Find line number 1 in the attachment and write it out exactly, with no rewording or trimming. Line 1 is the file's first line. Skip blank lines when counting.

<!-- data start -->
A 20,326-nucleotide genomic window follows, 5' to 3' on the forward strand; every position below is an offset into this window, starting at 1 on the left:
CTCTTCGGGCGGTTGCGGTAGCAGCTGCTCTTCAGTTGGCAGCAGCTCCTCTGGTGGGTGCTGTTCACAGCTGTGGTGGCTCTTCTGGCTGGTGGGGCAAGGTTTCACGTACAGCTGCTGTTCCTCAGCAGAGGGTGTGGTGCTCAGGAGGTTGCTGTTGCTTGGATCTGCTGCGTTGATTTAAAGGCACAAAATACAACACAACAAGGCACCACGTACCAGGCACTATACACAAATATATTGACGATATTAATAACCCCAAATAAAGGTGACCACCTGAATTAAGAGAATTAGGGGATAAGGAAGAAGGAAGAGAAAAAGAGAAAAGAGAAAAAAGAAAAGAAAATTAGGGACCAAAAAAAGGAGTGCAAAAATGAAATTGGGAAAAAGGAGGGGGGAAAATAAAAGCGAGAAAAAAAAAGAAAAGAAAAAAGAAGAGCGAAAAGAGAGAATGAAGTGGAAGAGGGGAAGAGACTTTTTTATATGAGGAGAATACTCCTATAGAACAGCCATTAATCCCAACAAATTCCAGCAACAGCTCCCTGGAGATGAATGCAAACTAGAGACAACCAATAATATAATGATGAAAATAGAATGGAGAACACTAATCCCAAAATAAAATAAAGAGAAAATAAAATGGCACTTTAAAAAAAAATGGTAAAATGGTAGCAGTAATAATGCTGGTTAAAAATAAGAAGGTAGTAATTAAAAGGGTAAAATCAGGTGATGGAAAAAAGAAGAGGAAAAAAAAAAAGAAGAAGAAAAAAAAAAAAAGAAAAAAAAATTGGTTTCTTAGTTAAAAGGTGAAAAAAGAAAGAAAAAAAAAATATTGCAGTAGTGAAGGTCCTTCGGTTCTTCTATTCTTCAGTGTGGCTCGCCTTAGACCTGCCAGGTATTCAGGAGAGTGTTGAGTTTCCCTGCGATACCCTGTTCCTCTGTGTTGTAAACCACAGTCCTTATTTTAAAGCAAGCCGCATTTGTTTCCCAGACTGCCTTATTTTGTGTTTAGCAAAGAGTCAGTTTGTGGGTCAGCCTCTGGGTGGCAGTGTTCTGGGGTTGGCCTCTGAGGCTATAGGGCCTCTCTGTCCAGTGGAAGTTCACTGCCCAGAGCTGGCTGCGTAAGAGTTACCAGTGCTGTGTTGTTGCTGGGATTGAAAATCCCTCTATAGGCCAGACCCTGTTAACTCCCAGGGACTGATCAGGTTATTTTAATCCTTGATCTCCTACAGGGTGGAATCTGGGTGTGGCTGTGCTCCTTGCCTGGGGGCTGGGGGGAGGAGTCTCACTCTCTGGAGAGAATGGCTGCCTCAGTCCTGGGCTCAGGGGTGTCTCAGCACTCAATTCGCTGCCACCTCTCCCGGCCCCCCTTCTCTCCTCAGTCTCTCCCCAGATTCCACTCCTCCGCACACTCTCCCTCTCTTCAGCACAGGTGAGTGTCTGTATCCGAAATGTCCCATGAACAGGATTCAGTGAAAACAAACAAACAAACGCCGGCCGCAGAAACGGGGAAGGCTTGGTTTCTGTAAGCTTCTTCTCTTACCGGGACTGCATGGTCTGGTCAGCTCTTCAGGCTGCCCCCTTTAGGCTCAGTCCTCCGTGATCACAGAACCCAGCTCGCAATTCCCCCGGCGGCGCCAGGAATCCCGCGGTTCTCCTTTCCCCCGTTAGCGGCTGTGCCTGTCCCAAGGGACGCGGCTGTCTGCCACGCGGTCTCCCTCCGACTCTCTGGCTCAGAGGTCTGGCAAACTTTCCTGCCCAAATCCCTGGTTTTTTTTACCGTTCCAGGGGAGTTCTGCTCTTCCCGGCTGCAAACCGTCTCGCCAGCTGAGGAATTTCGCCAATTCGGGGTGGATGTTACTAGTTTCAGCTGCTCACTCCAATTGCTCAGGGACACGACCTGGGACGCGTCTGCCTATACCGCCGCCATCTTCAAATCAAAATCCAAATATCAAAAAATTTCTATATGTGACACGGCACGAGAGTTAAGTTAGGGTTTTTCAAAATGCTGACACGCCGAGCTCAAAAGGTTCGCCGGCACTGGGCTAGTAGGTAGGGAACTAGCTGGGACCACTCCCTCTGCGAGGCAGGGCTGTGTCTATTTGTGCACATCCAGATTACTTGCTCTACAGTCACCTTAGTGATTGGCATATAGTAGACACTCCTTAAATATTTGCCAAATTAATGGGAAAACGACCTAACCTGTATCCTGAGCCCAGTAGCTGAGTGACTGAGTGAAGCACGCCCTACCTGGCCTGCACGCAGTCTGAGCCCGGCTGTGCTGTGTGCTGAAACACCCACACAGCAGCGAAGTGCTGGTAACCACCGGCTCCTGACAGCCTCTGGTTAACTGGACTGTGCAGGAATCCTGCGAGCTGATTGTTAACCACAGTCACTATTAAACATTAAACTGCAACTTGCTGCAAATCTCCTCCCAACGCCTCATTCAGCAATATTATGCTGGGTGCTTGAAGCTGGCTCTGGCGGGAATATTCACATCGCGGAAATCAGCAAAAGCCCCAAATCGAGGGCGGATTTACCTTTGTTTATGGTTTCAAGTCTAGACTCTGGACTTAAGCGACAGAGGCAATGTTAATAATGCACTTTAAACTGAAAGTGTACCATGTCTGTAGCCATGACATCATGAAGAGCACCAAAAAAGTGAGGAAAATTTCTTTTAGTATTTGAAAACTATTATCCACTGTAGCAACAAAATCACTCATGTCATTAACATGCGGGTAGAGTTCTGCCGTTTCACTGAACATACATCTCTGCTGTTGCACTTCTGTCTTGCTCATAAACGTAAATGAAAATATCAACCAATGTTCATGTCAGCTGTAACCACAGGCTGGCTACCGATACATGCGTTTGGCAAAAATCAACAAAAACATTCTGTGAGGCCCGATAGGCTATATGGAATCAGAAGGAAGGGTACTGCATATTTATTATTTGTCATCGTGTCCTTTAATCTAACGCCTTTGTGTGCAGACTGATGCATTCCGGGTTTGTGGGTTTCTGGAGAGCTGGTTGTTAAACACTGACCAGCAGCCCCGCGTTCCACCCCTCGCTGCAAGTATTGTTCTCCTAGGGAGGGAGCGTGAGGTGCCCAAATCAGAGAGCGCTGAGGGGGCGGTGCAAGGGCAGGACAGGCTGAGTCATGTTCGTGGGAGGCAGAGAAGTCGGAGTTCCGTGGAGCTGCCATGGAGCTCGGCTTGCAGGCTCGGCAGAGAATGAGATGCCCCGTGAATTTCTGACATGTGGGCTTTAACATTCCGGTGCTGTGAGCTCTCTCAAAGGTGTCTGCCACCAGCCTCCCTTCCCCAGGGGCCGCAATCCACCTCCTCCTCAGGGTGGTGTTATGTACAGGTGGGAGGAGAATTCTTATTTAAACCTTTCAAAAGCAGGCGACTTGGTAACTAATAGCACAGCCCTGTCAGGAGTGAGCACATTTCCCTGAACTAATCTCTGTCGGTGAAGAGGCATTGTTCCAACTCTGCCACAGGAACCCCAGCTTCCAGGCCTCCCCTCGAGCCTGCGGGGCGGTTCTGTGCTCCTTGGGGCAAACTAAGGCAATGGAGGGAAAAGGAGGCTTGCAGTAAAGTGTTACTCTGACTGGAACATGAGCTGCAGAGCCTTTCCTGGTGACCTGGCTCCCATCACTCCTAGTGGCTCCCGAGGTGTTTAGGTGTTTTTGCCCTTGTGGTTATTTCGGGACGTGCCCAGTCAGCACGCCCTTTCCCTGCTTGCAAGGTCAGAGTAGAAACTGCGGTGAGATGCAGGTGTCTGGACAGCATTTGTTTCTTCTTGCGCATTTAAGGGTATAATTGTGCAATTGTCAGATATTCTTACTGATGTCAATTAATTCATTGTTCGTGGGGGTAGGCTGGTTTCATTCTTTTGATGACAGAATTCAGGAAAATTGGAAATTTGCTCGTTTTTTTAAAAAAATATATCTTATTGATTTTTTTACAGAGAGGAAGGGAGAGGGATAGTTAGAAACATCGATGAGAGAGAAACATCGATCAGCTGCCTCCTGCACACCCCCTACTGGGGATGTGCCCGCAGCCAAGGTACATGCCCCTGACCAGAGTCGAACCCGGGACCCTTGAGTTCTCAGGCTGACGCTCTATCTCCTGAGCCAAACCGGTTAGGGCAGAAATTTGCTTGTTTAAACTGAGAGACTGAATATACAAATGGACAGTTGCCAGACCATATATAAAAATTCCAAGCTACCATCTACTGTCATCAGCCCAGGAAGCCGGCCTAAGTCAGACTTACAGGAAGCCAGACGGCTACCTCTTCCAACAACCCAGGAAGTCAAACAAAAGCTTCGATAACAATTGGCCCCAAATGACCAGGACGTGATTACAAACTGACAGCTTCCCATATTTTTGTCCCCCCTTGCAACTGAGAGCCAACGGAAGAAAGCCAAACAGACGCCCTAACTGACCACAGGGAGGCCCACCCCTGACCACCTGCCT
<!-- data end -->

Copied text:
A 20,326-nucleotide genomic window follows, 5' to 3' on the forward strand; every position below is an offset into this window, starting at 1 on the left: